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E3 2014: Sony Press Conference Reaction

So... no The Last Guardian?

by Mark Botwright Jun 10, 2014


  • Sandwiched between Microsoft’s solid - if slightly unspectacular - display of humility and Nintendo’s digital event, there was less of an open goal feel to Sony’s conference in 2014. However, the stage was still set for the company to cap off a week that already brought with it the good news that they once again sat atop the global sales chart - having shifted more hardware in the previous financial year than even Nintendo’s portable-buoyed figures - for the first time in eight years.
    So, with no last minute E3-stealing adjustments to console price or parading as the saviours of the status quo, what did Sony serve up this year? Well if you stayed up, managed to get through the frankly interminable pre-show and didn’t curse Sony’s usual lateness you’d have seen a show much like last year, just without the fanfare.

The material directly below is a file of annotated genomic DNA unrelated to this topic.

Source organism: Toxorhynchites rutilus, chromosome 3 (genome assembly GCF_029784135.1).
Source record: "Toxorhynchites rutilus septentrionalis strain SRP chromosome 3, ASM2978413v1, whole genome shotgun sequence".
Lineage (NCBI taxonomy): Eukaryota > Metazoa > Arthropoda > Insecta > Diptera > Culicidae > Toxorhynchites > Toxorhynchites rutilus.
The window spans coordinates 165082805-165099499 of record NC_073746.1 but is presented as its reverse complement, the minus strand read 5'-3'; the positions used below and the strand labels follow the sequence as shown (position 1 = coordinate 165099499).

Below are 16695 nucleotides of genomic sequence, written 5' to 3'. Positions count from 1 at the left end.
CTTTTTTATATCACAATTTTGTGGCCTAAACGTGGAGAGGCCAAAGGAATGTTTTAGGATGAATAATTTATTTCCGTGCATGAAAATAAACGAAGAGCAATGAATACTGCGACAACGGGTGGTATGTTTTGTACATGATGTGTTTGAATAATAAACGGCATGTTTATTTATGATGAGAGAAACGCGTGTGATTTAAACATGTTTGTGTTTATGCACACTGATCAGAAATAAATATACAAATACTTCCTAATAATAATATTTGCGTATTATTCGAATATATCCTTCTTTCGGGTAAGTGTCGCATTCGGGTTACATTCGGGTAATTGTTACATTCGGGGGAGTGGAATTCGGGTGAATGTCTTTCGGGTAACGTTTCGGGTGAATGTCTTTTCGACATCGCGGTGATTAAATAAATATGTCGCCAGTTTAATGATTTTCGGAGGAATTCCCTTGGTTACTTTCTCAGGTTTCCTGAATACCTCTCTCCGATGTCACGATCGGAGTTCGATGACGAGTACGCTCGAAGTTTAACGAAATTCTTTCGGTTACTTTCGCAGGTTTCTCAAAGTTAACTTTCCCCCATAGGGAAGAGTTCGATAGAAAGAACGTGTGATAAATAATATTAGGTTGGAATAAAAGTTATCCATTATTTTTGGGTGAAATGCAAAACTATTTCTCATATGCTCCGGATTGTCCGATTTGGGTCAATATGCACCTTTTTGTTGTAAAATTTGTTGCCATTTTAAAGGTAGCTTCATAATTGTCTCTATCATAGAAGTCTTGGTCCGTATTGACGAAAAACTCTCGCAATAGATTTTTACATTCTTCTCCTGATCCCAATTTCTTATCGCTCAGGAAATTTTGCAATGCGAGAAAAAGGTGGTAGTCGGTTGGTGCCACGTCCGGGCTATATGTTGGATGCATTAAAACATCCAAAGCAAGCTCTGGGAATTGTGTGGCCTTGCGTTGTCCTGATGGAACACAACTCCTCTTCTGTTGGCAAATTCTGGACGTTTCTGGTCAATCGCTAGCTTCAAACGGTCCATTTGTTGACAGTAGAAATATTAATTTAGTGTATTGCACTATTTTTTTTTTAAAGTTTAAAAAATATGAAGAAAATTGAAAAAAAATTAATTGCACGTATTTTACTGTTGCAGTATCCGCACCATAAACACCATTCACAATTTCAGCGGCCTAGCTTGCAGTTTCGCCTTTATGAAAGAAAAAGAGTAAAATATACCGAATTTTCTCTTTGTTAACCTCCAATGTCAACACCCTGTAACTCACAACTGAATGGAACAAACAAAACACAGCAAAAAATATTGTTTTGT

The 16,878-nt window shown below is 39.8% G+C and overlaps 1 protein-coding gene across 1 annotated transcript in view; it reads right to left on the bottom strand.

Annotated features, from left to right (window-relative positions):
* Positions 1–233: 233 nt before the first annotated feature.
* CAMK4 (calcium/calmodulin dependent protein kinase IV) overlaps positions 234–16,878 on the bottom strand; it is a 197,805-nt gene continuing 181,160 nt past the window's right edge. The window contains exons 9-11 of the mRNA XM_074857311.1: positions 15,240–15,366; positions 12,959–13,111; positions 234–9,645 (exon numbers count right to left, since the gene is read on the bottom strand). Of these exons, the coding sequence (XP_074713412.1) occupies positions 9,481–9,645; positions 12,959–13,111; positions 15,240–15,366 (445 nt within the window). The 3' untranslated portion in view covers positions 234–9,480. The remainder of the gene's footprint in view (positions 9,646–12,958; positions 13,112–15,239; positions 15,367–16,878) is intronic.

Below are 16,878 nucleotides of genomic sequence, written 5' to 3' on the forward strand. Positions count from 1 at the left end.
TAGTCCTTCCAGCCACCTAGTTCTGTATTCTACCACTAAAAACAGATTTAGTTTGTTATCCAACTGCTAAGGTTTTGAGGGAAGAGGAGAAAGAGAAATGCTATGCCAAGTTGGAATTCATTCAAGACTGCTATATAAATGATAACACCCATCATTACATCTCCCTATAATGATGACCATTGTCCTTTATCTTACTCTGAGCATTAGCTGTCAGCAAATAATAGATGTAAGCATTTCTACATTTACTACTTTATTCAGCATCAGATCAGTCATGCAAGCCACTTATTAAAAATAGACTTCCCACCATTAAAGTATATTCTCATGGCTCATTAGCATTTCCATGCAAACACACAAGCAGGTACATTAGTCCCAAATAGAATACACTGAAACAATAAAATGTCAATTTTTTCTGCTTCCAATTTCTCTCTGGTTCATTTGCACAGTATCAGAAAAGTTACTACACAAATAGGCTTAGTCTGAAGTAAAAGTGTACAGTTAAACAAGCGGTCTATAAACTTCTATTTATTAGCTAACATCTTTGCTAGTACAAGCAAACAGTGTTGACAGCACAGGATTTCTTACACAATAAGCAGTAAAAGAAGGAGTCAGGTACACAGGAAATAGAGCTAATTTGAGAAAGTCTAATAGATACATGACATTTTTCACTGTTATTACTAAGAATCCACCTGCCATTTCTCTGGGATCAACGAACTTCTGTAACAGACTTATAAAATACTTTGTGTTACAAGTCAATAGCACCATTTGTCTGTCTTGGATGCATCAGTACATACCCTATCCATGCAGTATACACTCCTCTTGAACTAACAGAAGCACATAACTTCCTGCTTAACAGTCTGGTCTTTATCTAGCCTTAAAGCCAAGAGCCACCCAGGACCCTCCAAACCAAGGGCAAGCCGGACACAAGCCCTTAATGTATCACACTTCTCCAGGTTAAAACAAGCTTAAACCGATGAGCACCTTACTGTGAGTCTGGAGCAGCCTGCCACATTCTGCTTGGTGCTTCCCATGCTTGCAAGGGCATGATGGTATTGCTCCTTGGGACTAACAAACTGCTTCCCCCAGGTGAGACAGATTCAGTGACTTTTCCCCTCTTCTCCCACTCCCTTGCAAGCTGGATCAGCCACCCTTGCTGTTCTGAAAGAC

The intro trailer for Destiny seemed an obvious FPS counterpoint to Microsoft’s opening with Call of Duty: Advanced Warfare. Sony touted their own exclusivity deal with regards first access to the beta on July 17th and, more tantalising, a first look Alpha which opens this Thursday. Keeping with all things shooty, there was also gameplay footage of Far Cry 4, which features a Himalayan setting, wingsuit and grapple for traversing the environment and all the usual brutal melee deaths you’d expect. The big news was that the two player co-op would allow even those who don’t own the game to join in.

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    Alongside the Battlefield Hardline beta, that seemed to be the FPS base covered, but perhaps surprisingly the Destiny trailer eschewed showing much from a direct first person perspective in favour of a more cinematic approach.

    That, though couldn’t match the filmic quality of the new footage from The Order: 1886, as we explored what appeared to be an asylum location by lamplight onto to stumble upon a werewolf. It might have been delayed, but the scope format and sheer fidelity are clearly going to be seen a lot between now and its eventual release next year. To be honest it wasn’t the greatest clip, there were no new major points of interest even if it was filled with tension, but who cares when it looks that good?